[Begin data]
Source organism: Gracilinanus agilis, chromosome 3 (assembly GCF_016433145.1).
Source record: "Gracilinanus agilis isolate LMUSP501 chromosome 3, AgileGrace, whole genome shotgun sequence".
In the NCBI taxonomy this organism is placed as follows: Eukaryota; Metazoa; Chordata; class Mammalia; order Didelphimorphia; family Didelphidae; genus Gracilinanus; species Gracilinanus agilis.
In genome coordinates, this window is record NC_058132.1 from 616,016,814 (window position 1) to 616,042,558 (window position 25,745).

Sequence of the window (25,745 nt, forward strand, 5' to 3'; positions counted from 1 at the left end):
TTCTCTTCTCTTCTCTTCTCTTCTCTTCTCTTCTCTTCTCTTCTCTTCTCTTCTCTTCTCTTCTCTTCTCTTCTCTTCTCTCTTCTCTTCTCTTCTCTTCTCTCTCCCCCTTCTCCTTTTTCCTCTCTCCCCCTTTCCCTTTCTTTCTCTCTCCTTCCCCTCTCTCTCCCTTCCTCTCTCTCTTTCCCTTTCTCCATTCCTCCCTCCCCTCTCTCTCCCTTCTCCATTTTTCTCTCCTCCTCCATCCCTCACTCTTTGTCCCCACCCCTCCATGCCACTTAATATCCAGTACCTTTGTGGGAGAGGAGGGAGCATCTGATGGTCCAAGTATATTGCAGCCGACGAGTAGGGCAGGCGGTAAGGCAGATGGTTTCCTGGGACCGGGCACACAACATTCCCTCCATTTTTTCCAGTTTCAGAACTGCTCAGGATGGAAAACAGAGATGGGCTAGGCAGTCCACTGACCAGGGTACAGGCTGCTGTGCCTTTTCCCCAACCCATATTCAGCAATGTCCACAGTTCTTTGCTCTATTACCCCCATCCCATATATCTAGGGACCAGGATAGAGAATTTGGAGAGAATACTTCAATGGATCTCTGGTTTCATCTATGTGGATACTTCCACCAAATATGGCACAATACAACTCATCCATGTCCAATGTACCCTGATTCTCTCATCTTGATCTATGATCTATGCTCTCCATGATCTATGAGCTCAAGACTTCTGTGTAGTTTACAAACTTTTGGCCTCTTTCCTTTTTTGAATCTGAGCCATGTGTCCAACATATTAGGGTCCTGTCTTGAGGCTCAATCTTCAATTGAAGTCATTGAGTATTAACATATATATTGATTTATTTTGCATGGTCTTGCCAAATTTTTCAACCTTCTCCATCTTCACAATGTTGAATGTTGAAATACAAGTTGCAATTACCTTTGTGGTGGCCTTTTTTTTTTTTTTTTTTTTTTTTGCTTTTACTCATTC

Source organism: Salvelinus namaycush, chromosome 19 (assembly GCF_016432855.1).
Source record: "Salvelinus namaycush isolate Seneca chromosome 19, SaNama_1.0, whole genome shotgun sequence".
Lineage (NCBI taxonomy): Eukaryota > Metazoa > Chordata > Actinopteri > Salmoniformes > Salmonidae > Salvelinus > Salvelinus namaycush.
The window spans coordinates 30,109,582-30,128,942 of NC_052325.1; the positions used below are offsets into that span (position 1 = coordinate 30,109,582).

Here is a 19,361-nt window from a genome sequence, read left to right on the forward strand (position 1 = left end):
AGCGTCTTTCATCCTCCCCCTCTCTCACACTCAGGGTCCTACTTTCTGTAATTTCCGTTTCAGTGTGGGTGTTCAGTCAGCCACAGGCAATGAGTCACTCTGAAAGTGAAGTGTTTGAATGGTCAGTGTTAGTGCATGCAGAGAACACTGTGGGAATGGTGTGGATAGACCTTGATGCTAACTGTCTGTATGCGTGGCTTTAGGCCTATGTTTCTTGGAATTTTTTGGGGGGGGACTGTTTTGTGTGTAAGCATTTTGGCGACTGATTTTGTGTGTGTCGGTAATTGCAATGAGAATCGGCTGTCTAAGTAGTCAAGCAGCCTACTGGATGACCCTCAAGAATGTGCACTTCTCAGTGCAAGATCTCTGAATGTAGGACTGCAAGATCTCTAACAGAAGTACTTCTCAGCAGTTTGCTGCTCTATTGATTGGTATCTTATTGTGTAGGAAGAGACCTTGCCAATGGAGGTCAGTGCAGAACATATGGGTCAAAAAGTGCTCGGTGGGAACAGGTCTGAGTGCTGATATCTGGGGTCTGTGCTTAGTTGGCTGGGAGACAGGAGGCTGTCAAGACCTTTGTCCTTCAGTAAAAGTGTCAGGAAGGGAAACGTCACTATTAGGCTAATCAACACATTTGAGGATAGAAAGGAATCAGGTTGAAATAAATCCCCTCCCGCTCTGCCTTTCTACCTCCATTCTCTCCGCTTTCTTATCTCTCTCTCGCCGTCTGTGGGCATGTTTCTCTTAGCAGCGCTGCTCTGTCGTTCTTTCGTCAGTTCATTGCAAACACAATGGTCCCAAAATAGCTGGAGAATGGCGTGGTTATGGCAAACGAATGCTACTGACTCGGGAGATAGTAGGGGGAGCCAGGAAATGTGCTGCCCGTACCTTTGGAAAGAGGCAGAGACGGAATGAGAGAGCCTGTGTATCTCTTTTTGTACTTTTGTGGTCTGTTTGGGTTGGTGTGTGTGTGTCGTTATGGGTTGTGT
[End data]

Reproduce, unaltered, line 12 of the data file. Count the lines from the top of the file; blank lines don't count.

AGCGTCTTTCATCCTCCCCCTCTCTCACACTCAGGGTCCTACTTTCTGTAATTTCCGTTTCAGTGTGGGTGTTCAGTCAGCCACAGGCAATGAGTCACTCTGAAAGTGAAGTGTTTGAATGGTCAGTGTTAGTGCATGCAGAGAACACTGTGGGAATGGTGTGGATAGACCTTGATGCTAACTGTCTGTATGCGTGGCTTTAGGCCTATGTTTCTTGGAATTTTTTGGGGGGGGACTGTTTTGTGTGTAAGCATTTTGGCGACTGATTTTGTGTGTGTCGGTAATTGCAATGAGAATCGGCTGTCTAAGTAGTCAAGCAGCCTACTGGATGACCCTCAAGAATGTGCACTTCTCAGTGCAAGATCTCTGAATGTAGGACTGCAAGATCTCTAACAGAAGTACTTCTCAGCAGTTTGCTGCTCTATTGATTGGTATCTTATTGTGTAGGAAGAGACCTTGCCAATGGAGGTCAGTGCAGAACATATGGGTCAAAAAGTGCTCGGTGGGAACAGGTCTGAGTGCTGATATCTGGGGTCTGTGCTTAGTTGGCTGGGAGACAGGAGGCTGTCAAGACCTTTGTCCTTCAGTAAAAGTGTCAGGAAGGGAAACGTCACTATTAGGCTAATCAACACATTTGAGGATAGAAAGGAATCAGGTTGAAATAAATCCCCTCCCGCTCTGCCTTTCTACCTCCATTCTCTCCGCTTTCTTATCTCTCTCTCGCCGTCTGTGGGCATGTTTCTCTTAGCAGCGCTGCTCTGTCGTTCTTTCGTCAGTTCATTGCAAACACAATGGTCCCAAAATAGCTGGAGAATGGCGTGGTTATGGCAAACGAATGCTACTGACTCGGGAGATAGTAGGGGGAGCCAGGAAATGTGCTGCCCGTACCTTTGGAAAGAGGCAGAGACGGAATGAGAGAGCCTGTGTATCTCTTTTTGTACTTTTGTGGTCTGTTTGGGTTGGTGTGTGTGTGTCGTTATGGGTTGTGT